NEW: Follow the Digital Public Goods Alliance on Twitter @DPGAlliance


Last week we kicked off a four part series. In each part, we will share exciting work from one of the Co-Founders of the Digital Public Goods Alliance. This week we’re featuring Norway.

If you missed Part 1 on iSPIRT last week, you can see it here.

As we said last week, one of the fundamental strengths of the Digital Public Goods Alliance (DPGA) is its decentralized, yet coordinated structure. Each member of the current Interim Strategy Group (ISG) – consisting of iSPIRT, Norway, Sierra Leone and UNICEF – brings their own areas of expertise and interest to the DPGA which makes it stronger and more diverse in its reach and potential impact. As the DPGA is built out over time, membership will expand and change to include more stakeholders. In this four part series, we’re pleased to offer a snapshot of the exciting work being led by each of the current ISG members. This week we focus on Norway. 

Norway

Norway believes in the deployment of digital public goods as a means to help countries accelerate the attainment of the Sustainable Development Goals and is a proud champion and co-founder of the DPGA together with the government of Sierra Leone, UNICEF and iSPIRT.

Their work funds high-impact digital public goods in several sectors including health, early grade reading, climate and weather services, and plant pest management. 

In the wake of the COVID-19 pandemic, Norway has worked on expanding existing digital public goods in both the health and education sectors. One example is DHIS2, an open source, web-based software platform for data collection, management, and analysis, used by governments and NGOs in more than 100 countries. Starting with a pilot in Sri Lanka, more than 30 countries have deployed standardized DHIS2 COVID-19 surveillance digital data packages since the pandemic began.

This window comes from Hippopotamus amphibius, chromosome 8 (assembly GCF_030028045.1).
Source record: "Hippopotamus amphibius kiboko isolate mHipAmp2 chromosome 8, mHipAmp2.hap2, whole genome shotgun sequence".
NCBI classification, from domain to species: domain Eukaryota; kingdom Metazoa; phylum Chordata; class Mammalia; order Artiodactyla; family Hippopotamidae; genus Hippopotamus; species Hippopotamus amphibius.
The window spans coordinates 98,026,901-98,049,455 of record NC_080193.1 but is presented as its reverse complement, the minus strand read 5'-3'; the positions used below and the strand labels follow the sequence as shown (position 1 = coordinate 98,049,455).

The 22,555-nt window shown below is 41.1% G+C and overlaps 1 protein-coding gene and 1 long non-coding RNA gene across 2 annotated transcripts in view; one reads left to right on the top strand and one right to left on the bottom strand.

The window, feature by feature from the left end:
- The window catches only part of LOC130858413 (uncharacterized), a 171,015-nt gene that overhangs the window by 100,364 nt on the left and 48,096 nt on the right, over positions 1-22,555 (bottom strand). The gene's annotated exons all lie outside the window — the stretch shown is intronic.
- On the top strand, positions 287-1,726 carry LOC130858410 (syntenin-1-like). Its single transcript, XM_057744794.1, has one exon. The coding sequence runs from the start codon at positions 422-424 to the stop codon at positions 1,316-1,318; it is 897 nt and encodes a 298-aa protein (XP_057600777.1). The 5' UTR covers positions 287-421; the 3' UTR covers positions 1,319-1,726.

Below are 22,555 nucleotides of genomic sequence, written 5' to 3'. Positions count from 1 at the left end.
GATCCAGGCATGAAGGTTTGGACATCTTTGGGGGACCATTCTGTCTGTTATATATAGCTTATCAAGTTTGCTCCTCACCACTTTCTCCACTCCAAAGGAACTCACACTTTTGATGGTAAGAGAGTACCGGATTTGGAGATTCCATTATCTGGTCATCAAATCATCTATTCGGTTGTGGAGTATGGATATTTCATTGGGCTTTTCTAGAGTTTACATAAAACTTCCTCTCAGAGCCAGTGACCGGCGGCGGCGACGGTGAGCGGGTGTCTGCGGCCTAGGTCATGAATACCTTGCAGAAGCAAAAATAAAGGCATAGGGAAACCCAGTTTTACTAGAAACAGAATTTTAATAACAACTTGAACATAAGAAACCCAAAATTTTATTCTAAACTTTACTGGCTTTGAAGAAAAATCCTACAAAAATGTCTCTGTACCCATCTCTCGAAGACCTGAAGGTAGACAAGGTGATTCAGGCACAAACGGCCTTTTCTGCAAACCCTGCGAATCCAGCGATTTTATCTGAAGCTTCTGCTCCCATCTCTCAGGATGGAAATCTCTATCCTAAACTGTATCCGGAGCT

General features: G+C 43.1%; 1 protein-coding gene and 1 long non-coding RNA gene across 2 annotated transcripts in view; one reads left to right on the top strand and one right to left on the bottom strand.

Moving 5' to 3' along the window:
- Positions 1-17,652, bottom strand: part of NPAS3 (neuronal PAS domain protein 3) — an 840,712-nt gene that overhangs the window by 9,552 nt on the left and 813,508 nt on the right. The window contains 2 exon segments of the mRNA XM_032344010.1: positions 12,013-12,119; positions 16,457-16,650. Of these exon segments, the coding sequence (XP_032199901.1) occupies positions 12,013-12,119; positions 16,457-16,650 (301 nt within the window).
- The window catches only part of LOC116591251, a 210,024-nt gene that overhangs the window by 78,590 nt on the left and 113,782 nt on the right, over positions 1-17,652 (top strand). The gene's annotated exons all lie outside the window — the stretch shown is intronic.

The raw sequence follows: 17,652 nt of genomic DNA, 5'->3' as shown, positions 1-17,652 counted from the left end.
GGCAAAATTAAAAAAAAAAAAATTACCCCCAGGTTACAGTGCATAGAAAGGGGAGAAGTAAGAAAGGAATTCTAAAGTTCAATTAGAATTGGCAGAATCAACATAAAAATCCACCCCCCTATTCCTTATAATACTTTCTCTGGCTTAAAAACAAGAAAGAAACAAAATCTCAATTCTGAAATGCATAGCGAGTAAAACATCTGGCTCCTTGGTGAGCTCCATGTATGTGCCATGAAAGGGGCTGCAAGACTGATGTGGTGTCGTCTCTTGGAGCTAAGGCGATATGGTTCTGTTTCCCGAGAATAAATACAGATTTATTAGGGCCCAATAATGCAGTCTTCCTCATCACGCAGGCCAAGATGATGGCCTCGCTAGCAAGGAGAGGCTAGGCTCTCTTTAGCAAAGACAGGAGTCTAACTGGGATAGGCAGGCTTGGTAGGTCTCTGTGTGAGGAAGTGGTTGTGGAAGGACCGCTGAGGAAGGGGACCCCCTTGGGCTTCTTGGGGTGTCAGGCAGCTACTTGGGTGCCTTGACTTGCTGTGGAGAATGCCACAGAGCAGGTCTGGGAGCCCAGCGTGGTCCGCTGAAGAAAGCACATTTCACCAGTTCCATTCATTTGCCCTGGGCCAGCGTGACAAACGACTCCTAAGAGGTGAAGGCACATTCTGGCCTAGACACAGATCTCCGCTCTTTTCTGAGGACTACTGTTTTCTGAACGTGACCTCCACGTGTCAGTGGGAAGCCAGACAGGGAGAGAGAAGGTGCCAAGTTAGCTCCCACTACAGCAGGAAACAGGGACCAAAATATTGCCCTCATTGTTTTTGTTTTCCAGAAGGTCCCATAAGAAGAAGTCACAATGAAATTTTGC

Norway has also seen a rapid scale up in the use of the Global Digital Library platform for openly licensed early grade reading resources, and together with ADEA and UNESCO are also supporting a number of countries in translating early grade reading books into local languages, and fast-tracking the availability of learning resources.

https://www.regjeringen.no/no/dokumenter/meldst11_summary/id2699502/?ch=1

As the DPGA develops, Norway would like to engage other bilateral and philanthropic donors in conversations on how each can best contribute to supporting the global architecture around digital public goods.   

You can find out more about Norway’s commitment to digital public goods by reading their white paper for Digital Transformation and Development Policy or watching this address from Prime Minister Solberg. 

Norway is co-hosting the DPGA and will engage at the forefront of the Climate Adaptation Community of Practice. 

Visit their website or follow Norway on Twitter to learn more.


Since its launch, the Digital Public Goods Alliance — an initiative co-founded by iSPIRT, Sierra Leone, The Government of Norway and UNICEF — has been working to identify, support and promote digital public goods to implement recommendation 1B from the June 2019 Report of the UN Secretary-General’s High-level Panel on Digital Cooperation.  

Get Involved

Only by working together can we make this happen. The Digital Public Goods Alliance is, itself an open project, and we seek engagement and support from any governments, businesses, civil society, technology providers, donors, and experts wishing to help us achieve our aim.

Learn more about the Digital Public Goods Alliance on our website.

Follow our blog, or join our mailing list.

Want to contribute with funding, technology, or expertise? Sign up here

Nominate digital public goods through this form.